What does a rabbit that lays eggs have to do with the most important day on the Christian calendar?
We don’t have an answer for that (though Time magazine does), but we do have answers to some other questions that surround this holiday. With Easter this weekend and Orthodox Easter on April 16, The NAU Review asked religious studies faculty about the Christian holy day and its relationship to the Jewish holy day of Passover. Jason Beduhn, a professor in the Department of Comparative Cultural Studies and a Guggenheim and National Humanities Center Fellow, studies ancient Christianity and is part of a project to edit and translate an ancient Coptic Manichaean manuscript. Carli Anderson, an assistant teaching professor of the comparative study of religions and humanities, studies contested religious spaces and how contemporary biblical texts construct those spaces for different communities.
Why is Easter a different day each year?
JB: Early Christians lived in many countries with different calendars, so it wasn’t practical to fix the date of Easter on just one calendar, such as the Roman one on which our modern calendar is based. Instead, it had to be calculated in a calendar-neutral way, using the Spring Equinox, then the first full moon after that, then the first Sunday after that. Since the phases of the moon vary in relation to dates on our solar calendar, the date of Easter varies accordingly from year to year. While in theory this calculation should have kept Easter close to Passover in timing, differences between the Roman and Jewish calendars over time have produced what we now see: sometimes they fall together, and sometimes they fall apart.
What is Passover, and is it connected to Easter?
JB: Passover is the Jewish holy day commemorating the Exodus from Egypt, the freeing of the ancestors of the Jewish people from slavery in Egypt. It is connected to Easter because both Jesus and his disciples were Jews and celebrated this holy day just before Jesus was arrested and executed by the Romans. The commemoration of the death and resurrection of Jesus by Christians in this way is connected by timing to Passover since those events occurred right after Passover. Early Christians (many of whom were Jewish believers in Jesus) continued to observe both holy days together and called the combined annual observance ‘Passover’ (Pesach). The name ‘Easter’ was introduced later, when subsequent Christian leaders who did not come from Jewish backgrounds advocated for independently determining when to observe the holy day rather than continuing to coordinate with Jewish leaders on the timing of both. That was when a new formula for calculating when to observe Easter was introduced.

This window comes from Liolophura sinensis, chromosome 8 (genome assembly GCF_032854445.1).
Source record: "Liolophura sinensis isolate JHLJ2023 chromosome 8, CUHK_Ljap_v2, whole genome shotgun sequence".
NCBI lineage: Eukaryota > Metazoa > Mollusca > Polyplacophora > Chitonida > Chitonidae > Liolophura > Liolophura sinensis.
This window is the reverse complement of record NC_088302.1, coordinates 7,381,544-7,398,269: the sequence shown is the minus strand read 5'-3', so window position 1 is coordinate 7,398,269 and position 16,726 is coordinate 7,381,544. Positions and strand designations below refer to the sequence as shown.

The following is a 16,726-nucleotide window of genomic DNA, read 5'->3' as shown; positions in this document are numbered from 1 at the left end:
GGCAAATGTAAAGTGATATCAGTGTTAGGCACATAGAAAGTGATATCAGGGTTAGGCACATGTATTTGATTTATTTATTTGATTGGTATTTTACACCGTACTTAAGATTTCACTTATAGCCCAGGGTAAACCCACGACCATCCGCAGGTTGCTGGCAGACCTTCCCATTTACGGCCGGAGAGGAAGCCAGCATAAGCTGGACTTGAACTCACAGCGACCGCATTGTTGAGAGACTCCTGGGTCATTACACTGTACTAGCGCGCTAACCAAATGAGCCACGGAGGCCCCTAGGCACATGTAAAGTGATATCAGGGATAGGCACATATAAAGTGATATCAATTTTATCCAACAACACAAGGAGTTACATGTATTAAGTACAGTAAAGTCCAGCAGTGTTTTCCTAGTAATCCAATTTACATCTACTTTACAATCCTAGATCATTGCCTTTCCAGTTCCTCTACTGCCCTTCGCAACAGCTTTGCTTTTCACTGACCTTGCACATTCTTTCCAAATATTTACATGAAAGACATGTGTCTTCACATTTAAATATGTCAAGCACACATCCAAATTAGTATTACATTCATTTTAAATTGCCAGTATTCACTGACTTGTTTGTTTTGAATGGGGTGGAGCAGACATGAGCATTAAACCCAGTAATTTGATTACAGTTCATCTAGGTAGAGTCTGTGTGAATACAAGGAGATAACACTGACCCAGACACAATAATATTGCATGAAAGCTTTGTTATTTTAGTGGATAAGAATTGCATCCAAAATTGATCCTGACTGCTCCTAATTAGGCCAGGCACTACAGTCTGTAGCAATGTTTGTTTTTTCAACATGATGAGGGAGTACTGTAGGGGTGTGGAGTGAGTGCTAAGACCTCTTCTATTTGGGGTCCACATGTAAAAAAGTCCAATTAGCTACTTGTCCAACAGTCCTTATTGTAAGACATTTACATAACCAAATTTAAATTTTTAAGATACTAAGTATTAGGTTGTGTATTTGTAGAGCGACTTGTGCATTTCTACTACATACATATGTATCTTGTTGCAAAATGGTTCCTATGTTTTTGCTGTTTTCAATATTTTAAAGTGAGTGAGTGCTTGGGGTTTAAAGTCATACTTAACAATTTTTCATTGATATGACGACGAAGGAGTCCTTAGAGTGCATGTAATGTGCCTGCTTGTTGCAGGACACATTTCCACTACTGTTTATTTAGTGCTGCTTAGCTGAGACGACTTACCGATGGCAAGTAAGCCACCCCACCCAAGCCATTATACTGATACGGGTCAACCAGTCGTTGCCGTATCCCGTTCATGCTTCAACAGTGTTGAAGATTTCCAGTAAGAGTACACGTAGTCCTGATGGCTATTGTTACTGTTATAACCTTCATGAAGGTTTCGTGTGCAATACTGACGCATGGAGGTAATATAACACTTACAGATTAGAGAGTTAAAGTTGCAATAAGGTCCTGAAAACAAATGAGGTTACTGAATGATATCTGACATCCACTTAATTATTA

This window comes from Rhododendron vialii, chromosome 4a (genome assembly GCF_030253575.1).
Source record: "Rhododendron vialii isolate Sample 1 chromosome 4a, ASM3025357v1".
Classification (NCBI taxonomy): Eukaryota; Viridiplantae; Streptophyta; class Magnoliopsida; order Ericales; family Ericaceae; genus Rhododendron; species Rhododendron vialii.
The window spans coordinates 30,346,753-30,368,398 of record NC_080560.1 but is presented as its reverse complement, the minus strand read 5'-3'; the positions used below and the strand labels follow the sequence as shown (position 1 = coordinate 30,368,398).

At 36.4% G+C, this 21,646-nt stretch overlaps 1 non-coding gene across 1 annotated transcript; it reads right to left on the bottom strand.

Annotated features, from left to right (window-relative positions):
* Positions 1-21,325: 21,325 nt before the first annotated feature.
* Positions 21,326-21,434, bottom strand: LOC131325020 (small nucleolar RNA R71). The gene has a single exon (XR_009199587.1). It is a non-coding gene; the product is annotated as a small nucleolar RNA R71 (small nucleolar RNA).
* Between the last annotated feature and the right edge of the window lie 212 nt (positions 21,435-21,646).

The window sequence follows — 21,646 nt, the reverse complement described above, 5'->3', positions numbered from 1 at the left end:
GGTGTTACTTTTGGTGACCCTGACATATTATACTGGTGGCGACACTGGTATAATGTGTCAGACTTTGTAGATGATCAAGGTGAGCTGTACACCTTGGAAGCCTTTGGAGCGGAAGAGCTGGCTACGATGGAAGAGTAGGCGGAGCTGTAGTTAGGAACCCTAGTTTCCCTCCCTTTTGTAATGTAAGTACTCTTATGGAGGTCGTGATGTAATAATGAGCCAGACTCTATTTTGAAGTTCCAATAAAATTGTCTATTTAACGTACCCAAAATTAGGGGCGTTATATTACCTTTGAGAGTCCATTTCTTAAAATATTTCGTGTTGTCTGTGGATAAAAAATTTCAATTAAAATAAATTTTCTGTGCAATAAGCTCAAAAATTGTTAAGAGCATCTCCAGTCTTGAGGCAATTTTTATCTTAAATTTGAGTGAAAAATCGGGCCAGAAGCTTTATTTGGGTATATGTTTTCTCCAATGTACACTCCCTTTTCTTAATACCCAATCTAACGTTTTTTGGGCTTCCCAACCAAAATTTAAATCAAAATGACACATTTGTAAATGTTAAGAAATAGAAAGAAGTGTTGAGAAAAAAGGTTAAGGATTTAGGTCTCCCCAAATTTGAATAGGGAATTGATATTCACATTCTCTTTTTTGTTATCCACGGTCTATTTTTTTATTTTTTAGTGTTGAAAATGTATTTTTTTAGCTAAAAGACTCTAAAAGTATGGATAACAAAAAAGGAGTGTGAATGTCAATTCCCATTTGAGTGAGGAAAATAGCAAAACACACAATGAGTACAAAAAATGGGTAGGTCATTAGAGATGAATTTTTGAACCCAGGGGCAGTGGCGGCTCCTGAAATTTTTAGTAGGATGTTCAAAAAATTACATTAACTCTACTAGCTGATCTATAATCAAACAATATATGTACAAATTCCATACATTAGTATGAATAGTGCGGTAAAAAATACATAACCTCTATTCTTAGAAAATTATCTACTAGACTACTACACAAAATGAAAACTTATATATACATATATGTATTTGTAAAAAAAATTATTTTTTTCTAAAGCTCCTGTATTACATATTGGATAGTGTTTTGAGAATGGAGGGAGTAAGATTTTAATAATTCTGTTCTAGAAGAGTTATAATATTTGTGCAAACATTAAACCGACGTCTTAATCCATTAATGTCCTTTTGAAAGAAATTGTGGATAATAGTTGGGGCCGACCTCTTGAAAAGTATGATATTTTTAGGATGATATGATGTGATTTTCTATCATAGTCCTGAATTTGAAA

What is Orthodox Easter, and how is it different from the Easter celebrated by the rest of the Christian world?
CA: Regarding Orthodox Easter, it celebrates the death and resurrection of Jesus in many of the same ways other denominations of the Christian world do. It usually is celebrated on a different date from the Catholic and Protestant calendar because Orthodox Christians still utilize the Julian (rather than Gregorian) calendar to mark the holiday. It is not a fixed “date” for Orthodox Christians either, since Orthodox Christianity also still uses the date of the Jewish celebration of Passover as a framework. The full moon is taken into consideration since the Jewish religious calendar is based on lunar cycles and thus Passover will always fall on a full moon. Orthodox Easter will be April 16 this year, just a week later than most other Christian denominations, though it can be up to almost a month later, depending on the year.
This difference of date is one of many differences which evolve out of the “Great Schism,” which split the Christian world into a kind of “east and west” (“Orthodox” and “Catholic”) structure around 1054 CE. (Protestant Christianity came about 500 years later.)
One unique aspect of Orthodox Easter is the Celebration of the Holy Fire, which takes place in Jerusalem at the Church of the Holy Sepulchre. Each Easter, Greek, Armenian, Russian, Syrian, Coptic and other Orthodox Christianities take part in this more than 1,000-year-old tradition.
A miraculous flame is said to appear in the Chapel of the Tomb at midday on the Saturday before Orthodox Easter. The Greek and Armenian Church Patriarchs enter the Tomb and light candles from this special fire and begin to distribute the flame, candle to candle, to the crowds of Christians in and around the church, all waiting with their unlit candles. Celebrants light their candles from the sacred flame to anticipate the joy of the coming Easter morning. The Holy Fire is even sent abroad to Christian communities all over the world that have representatives there at the celebration. Planes are chartered and waiting at the airport in Tel Aviv to quickly take some of the fire back to their churches in Russia, Greece, Poland and Ukraine for the Saturday night “Easter Vigil.”
Top photo: Easter bunnies at the White House Easter egg roll, National Parks Service